The match-fixing saga November 11, 2006

Pakistan open to consider Saleem Malik's appeal


The Pakistan board has agreed to assist Saleem Malik, should he appeal his ban © Getty Images

The Pakistan board will appeal to the ICC on behalf of Saleem Malik, the former captain, if he decides to contest the life ban imposed on him for match-fixing.

"In case Saleem Malik appeals, we will consider it and forward it to the ICC," Dr Naseem Ashraf, the chairman of the Pakistan Cricket Board, told reporters.

Malik was banned in 2000 after a judicial inquiry conducted by Justice Malik Mohammad Qayyum, a former Pakistan high court judge, found enough evidence of match-fixing against him. Australian players Shane Warne, Tim May and Mark Waugh had alleged that Malik offered them money to underperform during their team's tour of Pakistan in 1994.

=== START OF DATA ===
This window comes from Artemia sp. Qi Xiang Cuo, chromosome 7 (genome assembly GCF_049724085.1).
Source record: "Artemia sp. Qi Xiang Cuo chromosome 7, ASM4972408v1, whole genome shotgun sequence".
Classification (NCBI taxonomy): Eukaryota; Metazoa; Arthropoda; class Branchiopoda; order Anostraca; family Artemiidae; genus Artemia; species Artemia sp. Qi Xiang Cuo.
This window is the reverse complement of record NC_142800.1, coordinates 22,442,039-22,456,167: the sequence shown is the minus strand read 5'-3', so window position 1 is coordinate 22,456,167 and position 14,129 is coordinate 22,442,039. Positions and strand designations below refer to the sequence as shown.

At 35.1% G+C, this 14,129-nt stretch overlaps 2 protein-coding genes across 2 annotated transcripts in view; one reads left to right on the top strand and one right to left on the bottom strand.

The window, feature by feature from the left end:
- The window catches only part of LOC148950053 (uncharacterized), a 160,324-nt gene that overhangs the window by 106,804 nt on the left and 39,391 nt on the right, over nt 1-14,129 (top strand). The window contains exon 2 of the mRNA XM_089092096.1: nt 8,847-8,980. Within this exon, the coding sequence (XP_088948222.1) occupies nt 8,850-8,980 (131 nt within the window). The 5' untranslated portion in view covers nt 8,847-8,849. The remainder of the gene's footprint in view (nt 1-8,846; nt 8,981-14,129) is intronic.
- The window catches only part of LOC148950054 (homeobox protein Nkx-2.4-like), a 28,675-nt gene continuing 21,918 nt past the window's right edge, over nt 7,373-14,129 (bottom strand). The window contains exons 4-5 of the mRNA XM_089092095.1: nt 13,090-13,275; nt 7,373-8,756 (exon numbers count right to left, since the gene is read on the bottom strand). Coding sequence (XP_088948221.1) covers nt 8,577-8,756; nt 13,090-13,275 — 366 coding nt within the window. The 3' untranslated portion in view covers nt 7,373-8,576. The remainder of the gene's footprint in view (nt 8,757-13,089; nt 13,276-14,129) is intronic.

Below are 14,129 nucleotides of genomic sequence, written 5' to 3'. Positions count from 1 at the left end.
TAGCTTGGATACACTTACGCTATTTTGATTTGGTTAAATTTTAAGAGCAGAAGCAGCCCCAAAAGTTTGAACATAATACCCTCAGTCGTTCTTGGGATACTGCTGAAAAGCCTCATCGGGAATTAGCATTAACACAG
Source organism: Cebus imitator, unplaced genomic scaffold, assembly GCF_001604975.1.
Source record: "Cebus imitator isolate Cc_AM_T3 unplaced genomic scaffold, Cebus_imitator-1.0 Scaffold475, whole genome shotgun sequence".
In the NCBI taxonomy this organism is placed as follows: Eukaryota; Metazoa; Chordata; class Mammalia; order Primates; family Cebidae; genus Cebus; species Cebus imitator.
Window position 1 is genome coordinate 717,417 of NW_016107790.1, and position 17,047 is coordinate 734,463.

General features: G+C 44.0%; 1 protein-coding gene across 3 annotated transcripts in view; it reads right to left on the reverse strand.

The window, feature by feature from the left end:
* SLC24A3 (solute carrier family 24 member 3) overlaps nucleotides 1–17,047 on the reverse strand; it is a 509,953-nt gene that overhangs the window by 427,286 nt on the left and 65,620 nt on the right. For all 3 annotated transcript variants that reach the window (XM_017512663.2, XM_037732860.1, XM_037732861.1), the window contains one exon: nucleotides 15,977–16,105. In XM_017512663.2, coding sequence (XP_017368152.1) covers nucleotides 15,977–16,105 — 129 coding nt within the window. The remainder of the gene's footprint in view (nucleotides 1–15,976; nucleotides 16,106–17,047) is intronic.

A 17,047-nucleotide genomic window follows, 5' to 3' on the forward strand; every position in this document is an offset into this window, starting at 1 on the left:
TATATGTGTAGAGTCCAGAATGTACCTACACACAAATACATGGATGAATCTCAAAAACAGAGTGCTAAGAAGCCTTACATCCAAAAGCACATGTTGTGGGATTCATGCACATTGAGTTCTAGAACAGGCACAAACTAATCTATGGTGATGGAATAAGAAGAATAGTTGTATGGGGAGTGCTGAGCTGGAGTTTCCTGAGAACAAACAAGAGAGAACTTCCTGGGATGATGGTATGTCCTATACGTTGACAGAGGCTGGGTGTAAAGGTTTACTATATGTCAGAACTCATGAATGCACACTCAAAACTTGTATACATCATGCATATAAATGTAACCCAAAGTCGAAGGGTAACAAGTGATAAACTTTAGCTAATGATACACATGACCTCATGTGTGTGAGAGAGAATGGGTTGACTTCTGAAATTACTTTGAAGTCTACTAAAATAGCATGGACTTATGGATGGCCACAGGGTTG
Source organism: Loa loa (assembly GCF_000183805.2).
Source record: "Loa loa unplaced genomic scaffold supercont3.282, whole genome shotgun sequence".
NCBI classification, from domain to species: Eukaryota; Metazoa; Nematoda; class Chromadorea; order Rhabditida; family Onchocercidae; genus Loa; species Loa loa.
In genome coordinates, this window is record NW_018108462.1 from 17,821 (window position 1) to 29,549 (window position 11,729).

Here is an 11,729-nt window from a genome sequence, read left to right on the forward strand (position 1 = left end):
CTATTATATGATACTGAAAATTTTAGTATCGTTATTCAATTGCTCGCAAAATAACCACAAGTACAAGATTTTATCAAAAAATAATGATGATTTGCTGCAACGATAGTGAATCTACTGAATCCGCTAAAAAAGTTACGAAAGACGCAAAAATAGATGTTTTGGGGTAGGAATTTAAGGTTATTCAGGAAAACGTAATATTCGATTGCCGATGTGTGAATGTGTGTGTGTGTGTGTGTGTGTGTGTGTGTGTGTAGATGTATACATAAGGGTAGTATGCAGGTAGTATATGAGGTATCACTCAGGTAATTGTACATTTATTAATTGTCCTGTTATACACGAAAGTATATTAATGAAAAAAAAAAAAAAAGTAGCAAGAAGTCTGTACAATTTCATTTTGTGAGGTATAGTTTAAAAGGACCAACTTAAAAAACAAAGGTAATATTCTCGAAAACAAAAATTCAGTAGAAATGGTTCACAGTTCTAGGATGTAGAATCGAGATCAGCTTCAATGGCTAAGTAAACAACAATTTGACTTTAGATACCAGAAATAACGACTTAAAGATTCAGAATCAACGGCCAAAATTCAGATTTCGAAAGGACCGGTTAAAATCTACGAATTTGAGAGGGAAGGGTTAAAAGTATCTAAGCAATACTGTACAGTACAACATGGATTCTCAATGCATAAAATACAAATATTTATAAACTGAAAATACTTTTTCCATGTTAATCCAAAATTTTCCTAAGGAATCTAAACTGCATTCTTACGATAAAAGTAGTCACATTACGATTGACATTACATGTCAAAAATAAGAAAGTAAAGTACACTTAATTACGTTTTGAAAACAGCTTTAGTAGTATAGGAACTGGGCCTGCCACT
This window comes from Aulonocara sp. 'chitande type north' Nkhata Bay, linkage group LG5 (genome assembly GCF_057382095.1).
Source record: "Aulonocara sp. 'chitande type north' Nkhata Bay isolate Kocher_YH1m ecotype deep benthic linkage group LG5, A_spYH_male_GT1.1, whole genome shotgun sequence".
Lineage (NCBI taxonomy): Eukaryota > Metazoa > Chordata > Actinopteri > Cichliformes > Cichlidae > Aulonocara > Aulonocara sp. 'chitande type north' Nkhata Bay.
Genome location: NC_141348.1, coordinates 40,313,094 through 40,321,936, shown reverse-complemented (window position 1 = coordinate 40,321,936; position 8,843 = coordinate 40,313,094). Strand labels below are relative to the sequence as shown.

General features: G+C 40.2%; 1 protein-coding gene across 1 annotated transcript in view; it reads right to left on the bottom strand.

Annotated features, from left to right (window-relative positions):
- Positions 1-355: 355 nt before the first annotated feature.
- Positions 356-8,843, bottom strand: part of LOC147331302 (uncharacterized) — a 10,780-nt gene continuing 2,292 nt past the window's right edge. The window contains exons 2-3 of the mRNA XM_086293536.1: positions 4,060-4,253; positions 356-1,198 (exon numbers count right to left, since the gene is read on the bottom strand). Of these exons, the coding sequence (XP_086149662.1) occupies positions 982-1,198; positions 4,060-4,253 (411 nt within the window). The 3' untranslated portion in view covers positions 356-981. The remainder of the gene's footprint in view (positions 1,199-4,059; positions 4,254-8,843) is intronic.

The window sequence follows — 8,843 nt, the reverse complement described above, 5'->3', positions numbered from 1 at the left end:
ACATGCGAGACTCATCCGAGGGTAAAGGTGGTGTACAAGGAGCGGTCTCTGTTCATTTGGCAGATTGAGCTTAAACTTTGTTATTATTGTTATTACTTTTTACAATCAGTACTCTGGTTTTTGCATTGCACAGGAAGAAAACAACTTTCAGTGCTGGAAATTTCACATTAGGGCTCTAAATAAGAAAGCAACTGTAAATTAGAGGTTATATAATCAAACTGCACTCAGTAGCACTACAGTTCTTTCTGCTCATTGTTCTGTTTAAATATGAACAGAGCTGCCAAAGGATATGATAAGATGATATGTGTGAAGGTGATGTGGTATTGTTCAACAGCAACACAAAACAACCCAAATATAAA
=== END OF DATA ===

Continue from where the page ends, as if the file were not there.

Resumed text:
The Qayyum inquiry banned Malik and fast bowler Ata-ur-Rehman for life and fined six others including Inzamam-ul-Haq, the current captain, Wasim Akram, Waqar Younis, Mushtaq Ahmed, Saeed Anwar and Akram Raza. Rehman's ban was lifted during the ICC Executive Board meeting in Mumbai last week.

While reinstating Rehman, the ICC said, "The board was keen to stress that this decision does not represent a precedent in respect of other banned players and any subsequent applications for reinstatement would be considered on their individual merits."

Malik said the lifting of Rehman's ban and Pakistan's promise to forward his appeal to the ICC had given him a lifeline.